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A cook living in Beijing, whose employment is coming to an end, plans to return home to his rural village for the New Year. He approaches several of his old friends, also working in the ... See full summary »
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A Precious but Utterly Vague Picture of the Transforming China
One additional star for the topic that few has tried to film.
In about ten or twenty years, these 120 minutes of social depicting will be one of the very rare and precious visual stories for people to understand and entertain what is going on in the first ten years of the 21st century China. It offers a prospective with some interesting details that makes sense to the westerners or maybe its fellow countrymen in the future. But it doesn't really add up for the people living in China nowadays, or at least, the details are not enough.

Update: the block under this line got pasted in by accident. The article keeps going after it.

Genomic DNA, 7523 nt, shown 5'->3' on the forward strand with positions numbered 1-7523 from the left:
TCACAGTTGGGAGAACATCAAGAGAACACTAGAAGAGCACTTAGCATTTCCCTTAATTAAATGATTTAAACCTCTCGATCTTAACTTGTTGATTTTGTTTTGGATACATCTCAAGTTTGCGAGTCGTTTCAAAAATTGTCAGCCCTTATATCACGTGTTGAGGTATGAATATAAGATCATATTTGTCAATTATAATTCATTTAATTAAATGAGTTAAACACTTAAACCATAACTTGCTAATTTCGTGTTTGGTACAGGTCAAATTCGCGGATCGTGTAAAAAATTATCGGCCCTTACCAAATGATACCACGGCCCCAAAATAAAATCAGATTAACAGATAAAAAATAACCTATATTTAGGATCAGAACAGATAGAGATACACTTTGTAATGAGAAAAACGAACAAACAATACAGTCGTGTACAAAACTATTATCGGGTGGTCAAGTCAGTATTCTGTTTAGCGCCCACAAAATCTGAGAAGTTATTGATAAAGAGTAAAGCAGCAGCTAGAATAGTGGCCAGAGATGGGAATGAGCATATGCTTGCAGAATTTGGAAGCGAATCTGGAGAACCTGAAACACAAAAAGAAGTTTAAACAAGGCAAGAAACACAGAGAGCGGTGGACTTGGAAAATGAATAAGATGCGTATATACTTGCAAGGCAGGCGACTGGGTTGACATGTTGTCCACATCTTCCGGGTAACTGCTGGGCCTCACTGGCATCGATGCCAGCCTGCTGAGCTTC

Stories are too short that they can barely touch the real psychology that the Chinese laborers are having today. I'm not sure whether it is something that the director fails to do or he is not allowed to do. For example, there are lots of complexities existing between a complaining Shanxi miner and a mad murderer. Throughout the first story, the only real attempt Dahai, who has learned the laws and has close relatives living in the city, has made to disclose the corruption is a mail letter without a specific address. This is far away from the countless efforts that a Chinese miner would make before he explode himself with the illegal riches. To me, the efforts, the struggles, and the final desperate in Dahai's mind are the most interesting parts of the story. However, nothing really happens in the movie. The result is that, Dahai seems more like a legendary cowboy coming from a classic American western movie than a struggling Chinese worker who has relatives to care about.
It touches the social issues we are all witnessing in China today, it is entertaining and somewhat heroic, but it fails to restore the story into reality, let alone into a provoking level.
4 of 6 people found this review helpful.
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